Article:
To what extent is it possible to co-construct knowledge? Following-up on the last ERIGAL’s methodo debate
In the continuity of the ERIGAL’s last methodological workshop and to reflect on the idea of co-constructing knowledge, we invited Jenny Pearce (LSE, United Kingdom) to feed the group's thoughts.
On this occasion, Jenny Pearce presented her trajectory in participatory action research, which she has promoted in her work since the 1980s, an approach that is largely oriented towards social change from a grassroot perspective. She then insisted on the fact that a pre-existing context of social mobilization facilitates the implementation of this type of approach. Also, Prof. Pearce underlined the tension that exists between an interactive method and the traditional extractive process in the social sciences. Finally, she concluded by showing that participatory action research allows us to co-produce rich and deep knowledge to which we would not otherwise have access, but that it implies an intense commitment, not only political but also often emotional.
Next, three ERIGAL’s professors shared their own experiences in co-constructing and sharing knowledge. Thomas Collombat first explained the knowledge transfer relationships he had with some of his research participants, amongst them union leaders. He invited us to ask ourselves "who are we talking to?", implying that we should be aware of the position of the individuals with whom we talk in the context of our research. Subsequently, Jean François Mayer drew on his experience working with a grassroot union of domestic workers in the city of São Paulo. In positioning himself at the junction of cooperative inquiry and action research, he emphasized several elements: (1) the necessity of trust-building relationships prior to any cooperative approach; (2) the need for a convergence of interests between the researcher and the participants; and (3) participating in positive change. Finally, Dan Furukawa Marques, from his experience with the Landless People's Movement (MST) in Brazil, illustrated that it is possible to participate in the search for solutions by asking questions rather than providing ready-made answers.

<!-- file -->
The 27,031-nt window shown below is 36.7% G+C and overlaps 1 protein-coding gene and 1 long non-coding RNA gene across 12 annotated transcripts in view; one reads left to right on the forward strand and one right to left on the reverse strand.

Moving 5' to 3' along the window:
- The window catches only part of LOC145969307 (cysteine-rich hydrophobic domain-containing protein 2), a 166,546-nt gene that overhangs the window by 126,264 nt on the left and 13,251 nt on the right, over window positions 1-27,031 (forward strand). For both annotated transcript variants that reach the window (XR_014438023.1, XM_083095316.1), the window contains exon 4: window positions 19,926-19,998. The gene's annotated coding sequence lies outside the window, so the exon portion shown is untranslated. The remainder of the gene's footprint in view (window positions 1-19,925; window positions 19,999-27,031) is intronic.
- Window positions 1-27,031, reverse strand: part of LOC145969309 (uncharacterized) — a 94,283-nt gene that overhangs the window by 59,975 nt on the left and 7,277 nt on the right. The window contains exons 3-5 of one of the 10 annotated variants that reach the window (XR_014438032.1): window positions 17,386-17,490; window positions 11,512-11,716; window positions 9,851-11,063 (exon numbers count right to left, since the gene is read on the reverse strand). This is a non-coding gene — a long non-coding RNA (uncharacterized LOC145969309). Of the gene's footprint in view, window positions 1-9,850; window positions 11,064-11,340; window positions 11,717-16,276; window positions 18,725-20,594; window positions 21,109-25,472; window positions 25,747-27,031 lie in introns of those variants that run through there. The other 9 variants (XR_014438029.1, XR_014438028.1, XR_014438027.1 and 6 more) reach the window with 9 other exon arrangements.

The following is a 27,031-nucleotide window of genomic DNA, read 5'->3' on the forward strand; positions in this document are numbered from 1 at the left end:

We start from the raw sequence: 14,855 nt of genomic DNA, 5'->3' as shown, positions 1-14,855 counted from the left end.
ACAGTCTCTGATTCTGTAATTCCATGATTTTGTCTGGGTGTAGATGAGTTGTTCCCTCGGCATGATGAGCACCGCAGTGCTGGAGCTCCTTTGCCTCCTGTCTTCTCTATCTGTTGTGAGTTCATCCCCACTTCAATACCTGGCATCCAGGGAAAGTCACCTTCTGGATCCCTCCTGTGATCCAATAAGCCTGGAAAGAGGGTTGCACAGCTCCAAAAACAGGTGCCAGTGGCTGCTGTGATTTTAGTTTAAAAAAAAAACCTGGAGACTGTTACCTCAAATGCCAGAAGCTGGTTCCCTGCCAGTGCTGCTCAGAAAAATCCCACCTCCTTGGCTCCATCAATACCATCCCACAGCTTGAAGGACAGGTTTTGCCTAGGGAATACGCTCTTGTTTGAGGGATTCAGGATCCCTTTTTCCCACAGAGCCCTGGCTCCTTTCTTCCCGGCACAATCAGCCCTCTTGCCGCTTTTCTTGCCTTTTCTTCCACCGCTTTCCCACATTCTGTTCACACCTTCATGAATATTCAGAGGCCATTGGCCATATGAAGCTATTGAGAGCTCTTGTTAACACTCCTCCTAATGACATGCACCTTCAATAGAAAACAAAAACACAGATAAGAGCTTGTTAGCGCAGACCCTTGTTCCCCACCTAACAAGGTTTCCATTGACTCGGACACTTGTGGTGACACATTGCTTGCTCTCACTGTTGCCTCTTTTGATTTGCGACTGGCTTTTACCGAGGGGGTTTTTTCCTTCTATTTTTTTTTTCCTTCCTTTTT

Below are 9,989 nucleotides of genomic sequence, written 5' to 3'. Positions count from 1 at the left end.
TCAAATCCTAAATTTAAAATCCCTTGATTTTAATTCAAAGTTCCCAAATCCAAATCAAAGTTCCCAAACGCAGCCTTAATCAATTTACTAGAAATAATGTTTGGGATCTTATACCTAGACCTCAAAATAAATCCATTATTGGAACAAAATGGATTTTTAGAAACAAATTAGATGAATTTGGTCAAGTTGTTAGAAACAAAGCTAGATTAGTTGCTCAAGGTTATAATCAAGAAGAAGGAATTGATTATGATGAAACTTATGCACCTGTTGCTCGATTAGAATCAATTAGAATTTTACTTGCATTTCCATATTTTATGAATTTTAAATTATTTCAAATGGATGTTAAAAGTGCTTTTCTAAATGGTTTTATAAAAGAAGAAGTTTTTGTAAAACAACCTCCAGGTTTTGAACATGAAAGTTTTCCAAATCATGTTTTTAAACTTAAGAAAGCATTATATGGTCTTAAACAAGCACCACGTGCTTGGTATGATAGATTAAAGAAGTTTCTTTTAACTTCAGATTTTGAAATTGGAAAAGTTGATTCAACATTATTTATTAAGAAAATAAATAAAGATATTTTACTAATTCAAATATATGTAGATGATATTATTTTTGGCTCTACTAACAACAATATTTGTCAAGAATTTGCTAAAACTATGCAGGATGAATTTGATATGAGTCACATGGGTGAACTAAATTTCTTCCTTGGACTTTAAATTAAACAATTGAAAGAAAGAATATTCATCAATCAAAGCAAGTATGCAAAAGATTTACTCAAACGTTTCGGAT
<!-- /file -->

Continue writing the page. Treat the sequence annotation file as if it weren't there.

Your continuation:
As usual, we ended up with a new question: what about doctoral students? Can they aspire to access participatory action research tools despite the constraints of time and money?